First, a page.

A recent panel of the National Academy of Sciences called for increased research into geoengineering. The announcement drew a variety of reactions, ranging from “this is proof that mankind is doomed!” to “uh, what is geoengineering?” So in the spirit of science, I’ve prepared a brief “explainer” on this fascinating and complicated subject.
What is geoengineering?
Geoengineering, or climate engineering, is the attempt to alter the earth’s climate on a large scale via deliberate human intervention. Specifically, geoengineering aims to counteract the effects of global warming. Remember in old movies or kids’ television shows when a mad genius creates a weather-control device? Well, weather is not climate, so it’s nothing like that. But basically.
How would it work?
A lot of geoengineering proposals do sound like something out of a science-fiction movie. The most popular version involves pumping aerosols into the upper atmosphere to block some of the incoming sunlight. The idea is based on the fact that, just as there are greenhouse gases that trap sunlight and make the earth warmer, so there are others (such as sulfuric aerosols) that have a cooling effect. An unplanned demonstration of this strategy occurred in 1991, when Mount Pinatubo erupted, spewing tons of sulfur dioxide into the air. Over the following 18 months, global temperatures declined by nearly a degree Fahrenheit.
Other less-common proposals include dumping iron into the oceans (to stimulate plankton growth), increasing the reflectivity of surfaces and deploying giant space umbrellas to block out the sun (not even kidding). Needless to say, the practicality of some of these plans is doubtful.
Who wants to do this?
Right now, nobody. But a variety of people have argued that geoengineering could be a much cheaper solution to global warming than cutting greenhouse-gas emissions. Most geoengineering proposals would cost a few billion to implement, and would not require painful government-mandated emissions reductions. For example, the economist Robert P. Murphy has written that “[t]he option of geo-engineering makes it much safer to continue using fossil fuels and thereby pass on extra trillions of dollars of wealth to the next generation at possibly little or even no cost.” Similarly, Jim Manzi has advocated for “the development of geo-engineering technology that would be available on a ‘break-the-glass-in-case-of-emergency’ basis” in case warming were to reach dangerous levels.
Is there a downside?
Oh, yes. Milton Friedman famously noted that if you put the government in charge of the Sahara Desert, in five years there’d be a shortage of sand. Geoengineering would give the government control over the planet’s thermostat.
Consider an analogy: For the past hundred years, control over the money supply has been given to the Federal Reserve. Led by a group of experts in economics and business, the Federal Reserve is justified as a means of tempering the boom and bust cycle of the pre-central bank period. But the economy, it turns out, is really complicated, and nobody’s perfect, so occasionally the Fed makes mistakes that plunge the globe into a crippling depression.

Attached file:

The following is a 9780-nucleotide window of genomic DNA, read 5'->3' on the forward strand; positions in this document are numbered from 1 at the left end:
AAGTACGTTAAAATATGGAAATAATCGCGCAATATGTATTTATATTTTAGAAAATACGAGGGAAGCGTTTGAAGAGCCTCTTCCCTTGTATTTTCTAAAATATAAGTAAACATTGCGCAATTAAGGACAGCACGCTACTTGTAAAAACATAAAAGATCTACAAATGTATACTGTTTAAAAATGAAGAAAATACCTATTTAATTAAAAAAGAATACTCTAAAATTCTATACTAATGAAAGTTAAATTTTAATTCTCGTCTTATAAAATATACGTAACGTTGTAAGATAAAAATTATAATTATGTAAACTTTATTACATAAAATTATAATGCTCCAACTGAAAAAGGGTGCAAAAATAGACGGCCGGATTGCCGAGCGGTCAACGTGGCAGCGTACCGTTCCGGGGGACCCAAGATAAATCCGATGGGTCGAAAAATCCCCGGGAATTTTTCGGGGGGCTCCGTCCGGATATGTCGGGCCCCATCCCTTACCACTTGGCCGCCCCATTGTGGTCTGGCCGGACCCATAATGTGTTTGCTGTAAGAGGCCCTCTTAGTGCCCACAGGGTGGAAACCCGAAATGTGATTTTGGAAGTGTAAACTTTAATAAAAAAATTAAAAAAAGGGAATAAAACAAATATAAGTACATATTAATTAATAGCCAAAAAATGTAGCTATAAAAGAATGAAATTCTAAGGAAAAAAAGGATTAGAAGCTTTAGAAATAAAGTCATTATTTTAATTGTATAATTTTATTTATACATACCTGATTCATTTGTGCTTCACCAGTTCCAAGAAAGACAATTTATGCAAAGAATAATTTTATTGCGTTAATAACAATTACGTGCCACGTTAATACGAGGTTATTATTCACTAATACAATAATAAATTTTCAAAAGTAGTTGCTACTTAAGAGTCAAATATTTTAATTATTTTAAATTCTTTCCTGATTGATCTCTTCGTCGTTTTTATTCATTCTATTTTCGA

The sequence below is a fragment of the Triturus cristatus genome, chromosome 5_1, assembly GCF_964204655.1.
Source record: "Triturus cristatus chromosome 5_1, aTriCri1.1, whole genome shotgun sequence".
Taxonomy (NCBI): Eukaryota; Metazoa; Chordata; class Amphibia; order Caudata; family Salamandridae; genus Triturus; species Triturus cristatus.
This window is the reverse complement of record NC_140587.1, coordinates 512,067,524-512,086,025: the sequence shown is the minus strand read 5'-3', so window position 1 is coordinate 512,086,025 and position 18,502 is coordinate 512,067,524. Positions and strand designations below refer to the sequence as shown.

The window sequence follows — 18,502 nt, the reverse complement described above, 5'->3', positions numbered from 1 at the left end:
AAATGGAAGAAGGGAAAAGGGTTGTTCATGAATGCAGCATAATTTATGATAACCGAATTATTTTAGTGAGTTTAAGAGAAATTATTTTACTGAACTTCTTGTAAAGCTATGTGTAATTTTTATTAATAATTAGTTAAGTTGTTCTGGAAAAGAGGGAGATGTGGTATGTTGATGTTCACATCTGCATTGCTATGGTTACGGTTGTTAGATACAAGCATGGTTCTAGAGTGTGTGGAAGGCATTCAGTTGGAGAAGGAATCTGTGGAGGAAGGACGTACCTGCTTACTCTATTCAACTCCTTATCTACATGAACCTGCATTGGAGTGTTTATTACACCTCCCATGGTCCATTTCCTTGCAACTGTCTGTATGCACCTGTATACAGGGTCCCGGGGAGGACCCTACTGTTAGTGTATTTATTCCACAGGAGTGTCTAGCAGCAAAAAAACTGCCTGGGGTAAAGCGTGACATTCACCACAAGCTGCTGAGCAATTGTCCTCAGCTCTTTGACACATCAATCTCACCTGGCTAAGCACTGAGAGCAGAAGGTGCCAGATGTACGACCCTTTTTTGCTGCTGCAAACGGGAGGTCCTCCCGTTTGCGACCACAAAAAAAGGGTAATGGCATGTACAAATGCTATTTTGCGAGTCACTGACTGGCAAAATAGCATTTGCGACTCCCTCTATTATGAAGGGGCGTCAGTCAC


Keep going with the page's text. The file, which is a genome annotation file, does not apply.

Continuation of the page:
Now imagine the equivalent of the Federal Reserve, but for global temperature. Maybe it would be based in Washington (shudder); maybe at the United Nations (double shudder). No doubt, it would be staffed by the world’s most eminent experts who made it through the political vetting process. Yet one wrong move, one over-reaction or under-correction, and the planet could turn into a hothouse or be headed into a new ice age. That could be really bad. When the earth’s temperature dropped a couple of degrees during the “Little Ice Age,” this led to crop failures, wars, revolutions, and other nastiness that may have killed off upwards of a third of humanity.
And that’s not the worst-case scenario. Because there is no world government (thank God), setting a single target temperature for the planet would be very difficult. Some countries might prefer a warming world. Others might want it chilly. The resulting conflict could lead to a new Cold War (pun intended). Because geoengineering is so cheap, planet-changing programs are well within the reach of poorer nations and even some wealthy individuals. That’s a lot of chances to screw things up royally.
Are we all going to die?
So we shouldn’t research geoengineering?
Just the opposite. In my view, the dangers inherent in geoengineering are precisely why we need to prepare for it. The United States has spent a lot of time and effort trying to limit the proliferation of nuclear weapons. Geoengineering has just as much destructive potential, but is potentially far easier to get (unlike uranium, aerosols are readily available). Even if we don’t have to worry about a criminal organization trying to blackmail the world, we should worry about the possibility of environmentalists who take matters into their own hands, or of a dozen countries launching secret geoengineering programs that accidentally multiply their efforts. To guard against this, we need to know as much as possible about how the different options work (or if they work at all). We also need to figure out how to reverse whatever we do quickly, if necessary. In short, we cannot allow a geoengineering gap.
Also, Manzi isn’t wrong. Given the possibility that global warming could turn out really, really badly, it makes sense to have geoengineering as an option just in case. At least until President Gingrich establishes our Mars colony, this is the only planet where we can keep all our stuff. Geoengineering may seem like science fiction, but it could end up being better than the alternative.